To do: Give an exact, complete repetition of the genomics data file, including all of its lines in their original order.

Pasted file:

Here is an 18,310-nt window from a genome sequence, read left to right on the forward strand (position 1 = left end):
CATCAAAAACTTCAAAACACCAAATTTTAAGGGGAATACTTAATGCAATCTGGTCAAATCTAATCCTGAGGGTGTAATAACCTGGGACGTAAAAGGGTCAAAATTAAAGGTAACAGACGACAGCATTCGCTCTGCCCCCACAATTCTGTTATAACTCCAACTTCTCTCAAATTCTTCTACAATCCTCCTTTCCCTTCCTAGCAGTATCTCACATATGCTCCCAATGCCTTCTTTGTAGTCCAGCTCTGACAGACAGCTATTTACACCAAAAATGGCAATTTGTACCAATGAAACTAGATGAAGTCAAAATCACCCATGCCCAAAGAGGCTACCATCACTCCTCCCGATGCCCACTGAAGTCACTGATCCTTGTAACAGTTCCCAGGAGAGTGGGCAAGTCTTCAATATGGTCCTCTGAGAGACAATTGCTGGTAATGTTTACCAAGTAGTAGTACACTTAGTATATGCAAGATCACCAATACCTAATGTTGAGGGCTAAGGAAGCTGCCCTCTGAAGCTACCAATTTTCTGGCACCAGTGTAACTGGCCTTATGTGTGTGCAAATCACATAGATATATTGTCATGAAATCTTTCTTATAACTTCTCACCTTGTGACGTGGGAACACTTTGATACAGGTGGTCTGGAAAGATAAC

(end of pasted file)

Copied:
Here is an 18,310-nt window from a genome sequence, read left to right on the forward strand (position 1 = left end):
CATCAAAAACTTCAAAACACCAAATTTTAAGGGGAATACTTAATGCAATCTGGTCAAATCTAATCCTGAGGGTGTAATAACCTGGGACGTAAAAGGGTCAAAATTAAAGGTAACAGACGACAGCATTCGCTCTGCCCCCACAATTCTGTTATAACTCCAACTTCTCTCAAATTCTTCTACAATCCTCCTTTCCCTTCCTAGCAGTATCTCACATATGCTCCCAATGCCTTCTTTGTAGTCCAGCTCTGACAGACAGCTATTTACACCAAAAATGGCAATTTGTACCAATGAAACTAGATGAAGTCAAAATCACCCATGCCCAAAGAGGCTACCATCACTCCTCCCGATGCCCACTGAAGTCACTGATCCTTGTAACAGTTCCCAGGAGAGTGGGCAAGTCTTCAATATGGTCCTCTGAGAGACAATTGCTGGTAATGTTTACCAAGTAGTAGTACACTTAGTATATGCAAGATCACCAATACCTAATGTTGAGGGCTAAGGAAGCTGCCCTCTGAAGCTACCAATTTTCTGGCACCAGTGTAACTGGCCTTATGTGTGTGCAAATCACATAGATATATTGTCATGAAATCTTTCTTATAACTTCTCACCTTGTGACGTGGGAACACTTTGATACAGGTGGTCTGGAAAGATAAC